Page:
Livable cities are inclusive cities. Accessible was good, but livable is better. Livable is beyond compliance: it means scalable, breathable, recyclable, open, clean of design, all of which mean human usefulness and dignity can be affirmed for all. I chose the word “usefulness” for a reason: when I enter a library and there’s no system for me to get accessible books and materials then the system is saying I lack usefulness. This tacit design flaw with its associated ableism is akin to the idea that taking care of the environment is simply inconvenient. There’s no difference. 

We disable the environment and we disable people. Advanced design and sustainability can change this. Moreover we must stop disabling people as a principle of war and colonialism. We must see disablement as central to human rights and the attainment of peace. 

And on this day let’s remember that even a Nordic country like Iceland is eliminating children with Down syndrome. Let’s remember that the advanced countries embrace of euthanasia has a eugenics twist. Let’s remember that disability rights are human rights. One should say this is simple but look what happens when the disabled have a “day.” Fifteen minutes isn’t enough.

Human Rights Watch puts it this way: “Worldwide one billion individuals have a disability. Many people with disabilities live in conflict settings or in developing countries, where they experience a range of barriers to education, health care and other basic services. In many countries, they are subjected to violence and discrimination. People with disabilities are also often deprived of their right to live independently, as many are locked up in institutions, shackled, or cycled through the criminal justice system. Many of these human rights abuses are a result of entrenched stigma and a lack of community-based services essential to ensuring their rights, including under the UN Convention of the Rights of Persons with Disabilities.” 

I’ll add to Kingsolver’s idea of hope: we have to live inside it but carry it into the light of day.

Stephen Kuusisto and HarleyABOUT: Stephen Kuusisto is the author of the memoirs Have Dog, Will Travel; Planet of the Blind (a New York Times “Notable Book of the Year”); and Eavesdropping: A Memoir of Blindness and Listening and of the poetry collections Only Bread, Only Light and Letters to Borges. A graduate of the Iowa Writer’s Workshop and a Fulbright Scholar, he has taught at the University of Iowa, Hobart and William Smith Colleges, and Ohio State University. He currently teaches at Syracuse University where he holds a University Professorship in Disability Studies. He is a frequent speaker in the US and abroad. His website is StephenKuusisto.com.

Have Dog, Will Travel: A Poet’s Journey is now available for pre-order:
Amazon
Barnes and Noble
IndieBound.org

Have Dog, Will Travel by Stephen Kuusisto

(Photo picturing the cover of Stephen Kuusisto’s new memoir “Have Dog, Will Travel” along with his former guide dogs Nira (top) and Corky, bottom.) Bottom photo by Marion Ettlinger 

Kropotkin, Ableism, and University Life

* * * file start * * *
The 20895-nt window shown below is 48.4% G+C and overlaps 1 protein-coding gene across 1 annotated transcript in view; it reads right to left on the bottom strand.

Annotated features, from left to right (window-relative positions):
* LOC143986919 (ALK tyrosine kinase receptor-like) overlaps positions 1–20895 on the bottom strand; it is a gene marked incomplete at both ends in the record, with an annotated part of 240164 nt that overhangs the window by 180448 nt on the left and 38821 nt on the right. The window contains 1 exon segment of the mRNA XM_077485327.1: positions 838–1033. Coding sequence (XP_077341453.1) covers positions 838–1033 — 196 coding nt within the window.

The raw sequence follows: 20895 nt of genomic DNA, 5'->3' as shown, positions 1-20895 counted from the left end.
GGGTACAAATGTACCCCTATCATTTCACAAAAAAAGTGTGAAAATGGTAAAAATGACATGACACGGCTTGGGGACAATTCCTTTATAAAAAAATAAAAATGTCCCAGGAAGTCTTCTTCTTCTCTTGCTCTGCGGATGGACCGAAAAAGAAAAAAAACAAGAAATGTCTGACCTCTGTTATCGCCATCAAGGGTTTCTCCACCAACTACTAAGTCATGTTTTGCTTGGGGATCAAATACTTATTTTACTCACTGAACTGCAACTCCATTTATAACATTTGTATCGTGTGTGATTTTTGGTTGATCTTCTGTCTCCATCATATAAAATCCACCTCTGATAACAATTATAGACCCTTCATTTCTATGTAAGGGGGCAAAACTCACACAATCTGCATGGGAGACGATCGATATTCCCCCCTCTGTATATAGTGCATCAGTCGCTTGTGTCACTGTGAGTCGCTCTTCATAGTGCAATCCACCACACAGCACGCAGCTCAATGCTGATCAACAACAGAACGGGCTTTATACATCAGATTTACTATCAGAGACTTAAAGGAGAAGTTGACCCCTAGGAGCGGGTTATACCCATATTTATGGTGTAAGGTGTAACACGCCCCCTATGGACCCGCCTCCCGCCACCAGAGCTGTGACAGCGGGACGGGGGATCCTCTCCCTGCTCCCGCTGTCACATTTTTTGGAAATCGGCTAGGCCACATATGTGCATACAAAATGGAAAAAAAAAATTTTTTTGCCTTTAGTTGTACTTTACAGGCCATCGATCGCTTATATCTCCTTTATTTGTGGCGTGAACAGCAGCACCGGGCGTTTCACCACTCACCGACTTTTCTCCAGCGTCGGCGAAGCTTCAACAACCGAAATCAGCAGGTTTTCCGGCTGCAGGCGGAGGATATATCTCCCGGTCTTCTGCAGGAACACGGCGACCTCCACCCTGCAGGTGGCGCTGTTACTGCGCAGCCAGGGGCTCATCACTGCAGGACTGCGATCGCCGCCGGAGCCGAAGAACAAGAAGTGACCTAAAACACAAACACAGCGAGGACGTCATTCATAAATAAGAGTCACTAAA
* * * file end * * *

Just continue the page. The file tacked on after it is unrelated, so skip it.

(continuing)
No one who teaches disability studies who isn’t disabled—who doesn’t need accommodations in the workplace can understand the operational cruelty of administrative systems that function according to routinized appropriations of normality. No white faculty member can understand the daily emotional drain of being black in the faculty ranks. Hetero-normatives can’t grasp what queer faculty go through. And the reason this is so has little to do with nascent bigotry but rather a failure of the university to create meaningful pedagogical and social dialogue systems for people who teach. The first university to do this will be a national and even international leader.

One of the first books I truly fell in love with, outside of novels and poetry was Mutual Aid by Kropotkin. I still consider it highly. He opens the book this way:

“Struggle for existence.—Mutual Aid—a law of Nature and chief factor of progressive evolution.—Invertebrates.—Ants and Bees.—Birds: hunting and fishing associations.—Sociability.—Mutual protection among small birds.—Cranes; parrots.”

As opposed to the emergent social Darwinists, Piotr Kropotkin saw that cooperation rather than vanquishment was the key to successful evolution and the establishment of a just social order.

Not so much in the faculty ranks. The reason is simple: the attainment of education must be a race, largely individualistic, sanctioned by the strictures of a conservative past (the trivium) and maintained by a fierce but often unstated ideological belief in narrow normative learning styles.

Academic ableism is, if not the foundation of the other isms, its social Darwinist flag.

Kropotkin again:

“The absorption of all social functions by the State necessarily favoured the development of an unbridled, narrow-minded individualism.”

Stephen Kuusisto and HarleyABOUT: Stephen Kuusisto is the author of the memoirs Have Dog, Will Travel; Planet of the Blind (a New York Times “Notable Book of the Year”); and Eavesdropping: A Memoir of Blindness and Listening and of the poetry collections Only Bread, Only Light and Letters to Borges. A graduate of the Iowa Writer’s Workshop and a Fulbright Scholar, he has taught at the University of Iowa, Hobart and William Smith Colleges, and Ohio State University. He currently teaches at Syracuse University where he holds a University Professorship in Disability Studies. He is a frequent speaker in the US and abroad. His website is StephenKuusisto.com.

Have Dog, Will Travel: A Poet’s Journey is now available for pre-order:
Amazon
Barnes and Noble
IndieBound.org

Have Dog, Will Travel by Stephen Kuusisto

(Photo picturing the cover of Stephen Kuusisto’s new memoir “Have Dog, Will Travel” along with his former guide dogs Nira (top) and Corky, bottom.) Bottom photo by Marion Ettlinger